Stephen is currently employed as a Part 2 Architectural Assistant, at Archer Architects LLP. He has previously worked at Penoyre and Prasad and Hawkins\Brown. At this stage, Stephen is concentrating on gaining more experience in the workplace and enjoying the stimulation and challenges that are a part of his job.
I have a creative mind and a passion for buildings. I started out studying engineering but it quickly became clear that architecture would be a far better fit. Some people said: ‘You’re joking. You want to do seven years of training?’ But I didn’t care, I just wanted to roll up my sleeves and get on with it.
My experiences as a student varied hugely. The first university I went to was familiar with deaf students, so it was very aware of my needs. I had the same interpreter for three years and some students learnt basic sign language, so I felt more included in what was going on.
I spent one of the worst periods of my life at my second university. They were ill-prepared to support such a profoundly deaf student. There were budget issues, resulting in a poor choice of interpreters. In one year I had 17 different interpreters, hence no continuity. I felt like giving up but decided to stick it out. Fortunately things improved after a meeting with all parties, but it was still very tough and I often felt like I was playing catch-up because of all the extra problems.
People can be reluctant to get to know me fearing that my deafness will create a barrier because they are used to communicating in a spontaneous way - but with a bit of patience… they realise I have a good sense of humour and that my intellect is equal to theirs.
It can take longer for a deaf person to access and absorb information than for a hearing person. Sign language is my first language and is an instant means of communication for me. It is not the same as spoken English (my second language). My level of literacy is invariably lower, although I try to improve it daily. By contrast, my visual perception is very advanced.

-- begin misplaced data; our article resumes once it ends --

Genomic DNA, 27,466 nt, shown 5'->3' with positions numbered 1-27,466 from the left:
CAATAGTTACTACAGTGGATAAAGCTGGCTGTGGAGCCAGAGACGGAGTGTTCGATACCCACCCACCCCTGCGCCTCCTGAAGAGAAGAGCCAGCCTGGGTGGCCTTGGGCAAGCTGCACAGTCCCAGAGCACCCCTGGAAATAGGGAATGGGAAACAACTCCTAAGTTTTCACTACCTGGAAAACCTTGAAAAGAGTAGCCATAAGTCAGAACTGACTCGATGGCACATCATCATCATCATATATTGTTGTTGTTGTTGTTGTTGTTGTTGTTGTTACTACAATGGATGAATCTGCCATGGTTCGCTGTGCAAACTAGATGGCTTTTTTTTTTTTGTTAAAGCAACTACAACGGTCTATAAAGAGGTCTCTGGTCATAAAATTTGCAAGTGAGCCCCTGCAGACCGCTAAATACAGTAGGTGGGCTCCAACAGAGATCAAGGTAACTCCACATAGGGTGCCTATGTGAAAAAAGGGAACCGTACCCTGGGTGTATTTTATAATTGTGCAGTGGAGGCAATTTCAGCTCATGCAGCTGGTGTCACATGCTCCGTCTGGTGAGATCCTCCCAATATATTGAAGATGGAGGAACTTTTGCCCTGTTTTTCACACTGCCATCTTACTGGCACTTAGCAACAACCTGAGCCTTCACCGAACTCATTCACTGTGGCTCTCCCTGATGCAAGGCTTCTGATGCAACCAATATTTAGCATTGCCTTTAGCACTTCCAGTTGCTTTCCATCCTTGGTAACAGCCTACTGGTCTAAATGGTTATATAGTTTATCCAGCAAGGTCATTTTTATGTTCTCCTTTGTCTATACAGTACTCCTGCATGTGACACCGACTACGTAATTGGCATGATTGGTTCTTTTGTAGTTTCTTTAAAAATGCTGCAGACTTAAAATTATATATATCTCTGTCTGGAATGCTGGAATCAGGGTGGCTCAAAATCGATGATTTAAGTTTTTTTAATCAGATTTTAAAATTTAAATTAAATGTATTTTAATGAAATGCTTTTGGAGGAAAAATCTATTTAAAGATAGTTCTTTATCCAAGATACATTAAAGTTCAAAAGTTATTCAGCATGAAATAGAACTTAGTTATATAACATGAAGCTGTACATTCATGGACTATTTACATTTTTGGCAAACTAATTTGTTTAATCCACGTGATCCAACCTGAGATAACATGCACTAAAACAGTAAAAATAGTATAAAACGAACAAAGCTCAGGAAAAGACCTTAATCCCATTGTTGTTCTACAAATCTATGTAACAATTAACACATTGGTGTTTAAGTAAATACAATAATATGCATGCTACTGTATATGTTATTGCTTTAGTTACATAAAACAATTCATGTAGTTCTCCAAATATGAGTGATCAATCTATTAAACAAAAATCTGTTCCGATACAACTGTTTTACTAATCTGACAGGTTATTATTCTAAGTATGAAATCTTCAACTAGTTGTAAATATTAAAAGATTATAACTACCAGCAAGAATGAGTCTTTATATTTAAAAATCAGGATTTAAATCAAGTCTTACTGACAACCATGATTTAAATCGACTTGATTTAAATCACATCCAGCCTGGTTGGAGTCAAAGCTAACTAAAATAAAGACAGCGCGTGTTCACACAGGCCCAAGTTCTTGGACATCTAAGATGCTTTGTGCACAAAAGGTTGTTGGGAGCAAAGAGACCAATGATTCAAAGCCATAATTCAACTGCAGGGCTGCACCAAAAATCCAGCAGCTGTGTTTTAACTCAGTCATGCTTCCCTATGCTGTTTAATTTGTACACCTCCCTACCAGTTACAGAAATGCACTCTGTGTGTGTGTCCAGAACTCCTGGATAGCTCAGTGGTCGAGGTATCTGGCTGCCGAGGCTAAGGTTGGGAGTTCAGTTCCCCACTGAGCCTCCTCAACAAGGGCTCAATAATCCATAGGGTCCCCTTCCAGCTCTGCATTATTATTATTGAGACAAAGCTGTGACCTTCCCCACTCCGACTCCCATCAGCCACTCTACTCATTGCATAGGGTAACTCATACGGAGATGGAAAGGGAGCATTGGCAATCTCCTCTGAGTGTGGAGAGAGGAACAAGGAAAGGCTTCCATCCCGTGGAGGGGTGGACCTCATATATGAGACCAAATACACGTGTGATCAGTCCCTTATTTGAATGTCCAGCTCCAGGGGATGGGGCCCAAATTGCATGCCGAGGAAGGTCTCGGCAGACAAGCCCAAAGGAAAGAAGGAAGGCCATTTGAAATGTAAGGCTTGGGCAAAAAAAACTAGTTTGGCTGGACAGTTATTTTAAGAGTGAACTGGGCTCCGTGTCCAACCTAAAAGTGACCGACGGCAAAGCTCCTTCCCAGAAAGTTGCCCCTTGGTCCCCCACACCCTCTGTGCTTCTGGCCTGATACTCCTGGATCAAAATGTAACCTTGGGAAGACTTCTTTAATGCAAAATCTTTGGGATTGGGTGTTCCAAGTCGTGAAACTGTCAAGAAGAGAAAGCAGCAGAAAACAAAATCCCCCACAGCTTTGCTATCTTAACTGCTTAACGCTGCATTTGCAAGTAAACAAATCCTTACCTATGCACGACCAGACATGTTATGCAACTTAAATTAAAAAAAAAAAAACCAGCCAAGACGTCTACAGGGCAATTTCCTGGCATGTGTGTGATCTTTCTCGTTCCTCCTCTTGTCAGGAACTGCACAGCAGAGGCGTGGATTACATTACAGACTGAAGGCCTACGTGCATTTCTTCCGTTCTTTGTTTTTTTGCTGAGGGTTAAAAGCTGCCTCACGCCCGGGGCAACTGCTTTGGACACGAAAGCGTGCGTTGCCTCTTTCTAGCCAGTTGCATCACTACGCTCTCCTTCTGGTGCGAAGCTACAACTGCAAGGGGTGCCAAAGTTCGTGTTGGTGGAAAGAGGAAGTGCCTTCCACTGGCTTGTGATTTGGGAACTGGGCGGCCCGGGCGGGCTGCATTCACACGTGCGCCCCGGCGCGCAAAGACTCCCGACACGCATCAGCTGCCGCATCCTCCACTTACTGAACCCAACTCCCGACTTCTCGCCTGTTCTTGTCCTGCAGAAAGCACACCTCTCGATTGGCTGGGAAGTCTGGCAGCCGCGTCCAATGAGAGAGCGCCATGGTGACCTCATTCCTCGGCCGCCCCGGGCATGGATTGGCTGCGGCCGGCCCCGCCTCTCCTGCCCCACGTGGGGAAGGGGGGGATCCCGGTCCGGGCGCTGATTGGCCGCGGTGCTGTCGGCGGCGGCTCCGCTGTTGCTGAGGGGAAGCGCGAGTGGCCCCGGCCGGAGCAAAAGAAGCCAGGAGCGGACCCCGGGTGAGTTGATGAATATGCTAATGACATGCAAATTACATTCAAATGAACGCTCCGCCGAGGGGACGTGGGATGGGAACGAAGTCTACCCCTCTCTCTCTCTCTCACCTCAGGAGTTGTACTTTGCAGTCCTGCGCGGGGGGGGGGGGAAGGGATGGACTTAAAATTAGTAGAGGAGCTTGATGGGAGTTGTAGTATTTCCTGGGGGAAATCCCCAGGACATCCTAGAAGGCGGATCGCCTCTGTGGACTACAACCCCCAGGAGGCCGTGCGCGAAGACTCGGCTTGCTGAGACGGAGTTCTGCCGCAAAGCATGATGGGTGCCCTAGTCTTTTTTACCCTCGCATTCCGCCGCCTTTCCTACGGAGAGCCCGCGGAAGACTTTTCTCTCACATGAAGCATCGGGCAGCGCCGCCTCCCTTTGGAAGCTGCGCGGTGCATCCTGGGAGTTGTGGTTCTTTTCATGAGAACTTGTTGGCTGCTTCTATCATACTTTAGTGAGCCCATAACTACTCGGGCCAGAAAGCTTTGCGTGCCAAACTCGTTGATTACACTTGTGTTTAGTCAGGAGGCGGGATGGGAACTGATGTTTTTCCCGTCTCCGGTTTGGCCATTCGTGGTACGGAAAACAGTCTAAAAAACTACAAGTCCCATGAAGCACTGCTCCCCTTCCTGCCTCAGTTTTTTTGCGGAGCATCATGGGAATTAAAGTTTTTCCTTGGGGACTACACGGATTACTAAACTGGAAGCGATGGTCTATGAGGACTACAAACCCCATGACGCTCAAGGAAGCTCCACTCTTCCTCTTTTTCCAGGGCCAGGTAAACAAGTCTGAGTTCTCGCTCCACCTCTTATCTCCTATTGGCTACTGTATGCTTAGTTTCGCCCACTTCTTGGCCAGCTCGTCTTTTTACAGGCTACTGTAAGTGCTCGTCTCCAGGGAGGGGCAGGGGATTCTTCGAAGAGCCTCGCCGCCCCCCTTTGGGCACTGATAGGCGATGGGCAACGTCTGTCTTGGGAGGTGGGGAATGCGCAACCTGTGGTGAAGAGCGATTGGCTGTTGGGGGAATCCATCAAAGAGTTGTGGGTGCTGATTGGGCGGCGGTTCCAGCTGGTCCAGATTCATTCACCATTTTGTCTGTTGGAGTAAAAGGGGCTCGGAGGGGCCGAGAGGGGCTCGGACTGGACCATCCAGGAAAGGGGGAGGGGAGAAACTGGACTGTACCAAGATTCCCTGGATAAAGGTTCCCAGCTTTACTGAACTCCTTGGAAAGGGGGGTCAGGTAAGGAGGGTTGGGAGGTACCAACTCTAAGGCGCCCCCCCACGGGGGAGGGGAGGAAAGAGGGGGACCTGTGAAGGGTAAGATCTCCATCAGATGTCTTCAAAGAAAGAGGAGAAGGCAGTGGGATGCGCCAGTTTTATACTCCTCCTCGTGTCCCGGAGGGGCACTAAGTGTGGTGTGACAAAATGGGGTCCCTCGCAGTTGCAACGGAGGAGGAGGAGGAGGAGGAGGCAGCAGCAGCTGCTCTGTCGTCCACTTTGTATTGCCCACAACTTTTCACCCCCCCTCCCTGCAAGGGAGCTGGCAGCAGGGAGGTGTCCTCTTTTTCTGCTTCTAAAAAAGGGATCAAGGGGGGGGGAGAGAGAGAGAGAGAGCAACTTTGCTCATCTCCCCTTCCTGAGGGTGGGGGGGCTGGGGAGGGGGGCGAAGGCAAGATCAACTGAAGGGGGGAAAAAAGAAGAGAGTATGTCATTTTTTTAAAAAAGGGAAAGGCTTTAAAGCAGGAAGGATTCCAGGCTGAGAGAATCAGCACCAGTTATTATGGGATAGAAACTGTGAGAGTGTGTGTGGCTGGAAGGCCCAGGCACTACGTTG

After gaining Part 2 I was all set up and raring to go, but a tough five years followed because I was unemployed. I was offered a few interviews but when prospective employers found out about my deafness, suddenly the vacant position was filled! I knew I was capable of working hard and had good design ideas and technical ability, but I needed a chance to be able to sell myself. Eventually I got an interview, gave it my all, and I got the job. But there is discrimination out there; I sent roughly 800 job applications before I landed this one. The only really important question a potential employer should be asking is: ‘Does this person have the necessary qualifications for the job?’
I continually have to prove that I am just as capable of good work as a hearing person. I try to educate those around me and win them over by showing that I have a friendly personality, that I am receptive to new challenges and keen to learn on the job. People can be reluctant to get to know me, fearing that my deafness will create a barrier because they are used to communicating in a spontaneous way - but with a little patience and use of the written word they realise I have a good sense of humour and that my intellect is equal to theirs.
Judge people by their ability, not their disability and be interested in what they could bring to the profession.
My enthusiasm, determination and love of a challenge enabled me to successfully complete a complicated freelance project during my ‘unemployment’. I created contemporary designs for a new dental clinic and lab, which are now in use and greatly appreciated by the clients. They gave me this golden opportunity because they trusted my ability and saw past my deafness. As a result I now have a great example of my work to include in my C.V. and portfolio.
Currently I know of only two deaf architects in the UK and that doesn’t reflect well on us as a profession. More action should be taken to make it a level playing field – for example practices could seek out information on funded deaf-awareness training, they could offer mentoring or work experience and perhaps the RIBA could provide a central helpline to provide both career advice and guidance for employers.
What advice would I like to give to people reading this? Judge people by their ability, not their disability and be interested in what they could bring to the profession. Have patience with a deaf person – remember, they are probably just as frustrated as you are. Give them the chance to show what they can do. Finally, try to step into their shoes and appreciate what it has taken for them to get to where they are.